David Bourget (Western Ontario)
David Chalmers (ANU, NYU)
Rafael De Clercq
Jack Alan Reynolds
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Foundations of Chemistry 11 (2):105-122 (2009)
Although chemical phenomena are primarily associated with electrons in atoms, ions, and molecules, the masses, charges, spins, and other properties of the nuclei in these species contribute significantly as well. Isotopes, for instance, have proven invaluable in chemistry, in particular the elucidation of reaction mechanisms. Elements with unstable nuclei, for example carbon-14 undergoing beta decay, have enriched chemistry and many other scientific disciplines. The nuclei of all elements have a much more subtle and largely unknown effect on chemical phenomena. All nuclei are innately chiral and, because electrons can penetrate nuclei, all atoms and molecules are likewise chiral. This article describes in considerable detail the discovery of chiral nuclei, how this unusual chirality may influence the chemical behavior of atoms and molecules, and how atomic chirality may have been responsible for the synthesis of optically active molecules in the pre-biotic world.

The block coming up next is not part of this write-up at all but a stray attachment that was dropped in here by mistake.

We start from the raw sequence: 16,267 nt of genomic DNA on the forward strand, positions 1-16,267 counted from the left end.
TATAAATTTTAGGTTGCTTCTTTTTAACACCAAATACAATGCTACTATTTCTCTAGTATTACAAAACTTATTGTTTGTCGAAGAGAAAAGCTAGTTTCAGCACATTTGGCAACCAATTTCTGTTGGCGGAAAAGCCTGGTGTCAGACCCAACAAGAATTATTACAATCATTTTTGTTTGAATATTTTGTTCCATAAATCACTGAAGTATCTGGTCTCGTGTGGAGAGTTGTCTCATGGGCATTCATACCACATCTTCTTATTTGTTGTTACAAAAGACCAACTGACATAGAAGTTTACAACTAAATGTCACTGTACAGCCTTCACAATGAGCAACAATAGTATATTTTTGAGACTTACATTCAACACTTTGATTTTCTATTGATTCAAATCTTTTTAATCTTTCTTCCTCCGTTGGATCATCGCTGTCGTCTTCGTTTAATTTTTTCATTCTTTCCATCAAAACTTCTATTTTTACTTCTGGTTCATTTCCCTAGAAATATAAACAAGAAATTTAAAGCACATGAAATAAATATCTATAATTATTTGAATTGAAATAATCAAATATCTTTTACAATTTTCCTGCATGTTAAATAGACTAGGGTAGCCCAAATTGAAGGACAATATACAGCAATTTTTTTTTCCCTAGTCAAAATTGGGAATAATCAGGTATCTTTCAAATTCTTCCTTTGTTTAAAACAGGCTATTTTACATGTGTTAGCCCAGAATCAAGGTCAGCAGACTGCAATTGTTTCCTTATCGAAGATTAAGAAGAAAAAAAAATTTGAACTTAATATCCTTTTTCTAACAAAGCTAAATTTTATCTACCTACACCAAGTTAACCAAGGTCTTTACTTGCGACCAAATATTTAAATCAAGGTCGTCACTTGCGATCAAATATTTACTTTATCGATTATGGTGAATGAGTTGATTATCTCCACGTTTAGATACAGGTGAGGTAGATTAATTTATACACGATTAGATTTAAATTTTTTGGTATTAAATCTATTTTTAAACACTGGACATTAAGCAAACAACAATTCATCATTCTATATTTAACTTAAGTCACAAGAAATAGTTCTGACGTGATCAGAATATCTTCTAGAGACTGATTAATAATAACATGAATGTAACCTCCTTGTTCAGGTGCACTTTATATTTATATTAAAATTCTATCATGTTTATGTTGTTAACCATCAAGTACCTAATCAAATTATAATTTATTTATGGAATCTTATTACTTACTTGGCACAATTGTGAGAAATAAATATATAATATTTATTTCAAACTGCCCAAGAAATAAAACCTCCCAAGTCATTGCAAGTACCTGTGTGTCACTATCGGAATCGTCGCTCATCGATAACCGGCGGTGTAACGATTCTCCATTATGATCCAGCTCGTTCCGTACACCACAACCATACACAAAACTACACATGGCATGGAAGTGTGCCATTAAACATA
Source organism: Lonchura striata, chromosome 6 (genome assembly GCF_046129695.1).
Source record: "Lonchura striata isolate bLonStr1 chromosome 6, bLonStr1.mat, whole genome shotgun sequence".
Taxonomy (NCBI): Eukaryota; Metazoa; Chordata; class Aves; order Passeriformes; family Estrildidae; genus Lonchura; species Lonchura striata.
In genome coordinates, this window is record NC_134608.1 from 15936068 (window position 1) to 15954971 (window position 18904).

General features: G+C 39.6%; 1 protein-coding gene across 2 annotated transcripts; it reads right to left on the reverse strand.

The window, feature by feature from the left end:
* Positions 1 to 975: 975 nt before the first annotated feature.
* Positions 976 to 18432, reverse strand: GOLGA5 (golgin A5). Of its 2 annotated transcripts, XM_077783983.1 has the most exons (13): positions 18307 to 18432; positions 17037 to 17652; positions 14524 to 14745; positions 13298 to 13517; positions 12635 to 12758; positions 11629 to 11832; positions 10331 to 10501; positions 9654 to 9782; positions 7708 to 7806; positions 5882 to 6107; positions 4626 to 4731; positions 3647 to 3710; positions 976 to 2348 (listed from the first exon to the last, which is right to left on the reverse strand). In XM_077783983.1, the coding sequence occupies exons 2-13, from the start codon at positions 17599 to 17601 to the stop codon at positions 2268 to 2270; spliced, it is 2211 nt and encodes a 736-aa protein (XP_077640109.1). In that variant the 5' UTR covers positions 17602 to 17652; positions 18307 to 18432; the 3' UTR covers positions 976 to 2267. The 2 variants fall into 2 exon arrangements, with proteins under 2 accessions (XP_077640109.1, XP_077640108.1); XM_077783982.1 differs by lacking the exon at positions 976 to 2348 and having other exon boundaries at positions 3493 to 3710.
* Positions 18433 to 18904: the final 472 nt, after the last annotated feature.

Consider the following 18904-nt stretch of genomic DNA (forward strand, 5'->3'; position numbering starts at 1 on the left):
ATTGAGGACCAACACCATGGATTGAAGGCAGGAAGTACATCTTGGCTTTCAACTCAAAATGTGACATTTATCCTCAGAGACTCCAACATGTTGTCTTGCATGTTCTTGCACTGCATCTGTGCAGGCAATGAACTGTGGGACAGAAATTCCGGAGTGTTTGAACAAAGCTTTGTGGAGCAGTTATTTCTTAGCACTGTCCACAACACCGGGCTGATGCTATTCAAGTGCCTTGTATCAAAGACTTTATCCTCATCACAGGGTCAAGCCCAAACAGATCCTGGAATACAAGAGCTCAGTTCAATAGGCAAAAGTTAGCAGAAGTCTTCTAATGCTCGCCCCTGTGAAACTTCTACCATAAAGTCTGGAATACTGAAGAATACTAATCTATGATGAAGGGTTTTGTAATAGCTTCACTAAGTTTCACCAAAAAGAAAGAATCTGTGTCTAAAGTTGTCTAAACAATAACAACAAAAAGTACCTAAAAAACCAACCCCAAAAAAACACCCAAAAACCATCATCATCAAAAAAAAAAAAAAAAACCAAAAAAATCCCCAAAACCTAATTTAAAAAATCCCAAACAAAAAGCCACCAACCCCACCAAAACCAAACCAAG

|Keywords||Chiral nuclei β Decay Inverse β decay Elementary particles Four forces Standard model Electron and positron chirality Theoretical calculations Pre-biotic chemistry Origin of life|
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References found in this work BETA
A. Zee (1986/1999). Fearful Symmetry: The Search for Beauty in Modern Physics. Princeton University Press.
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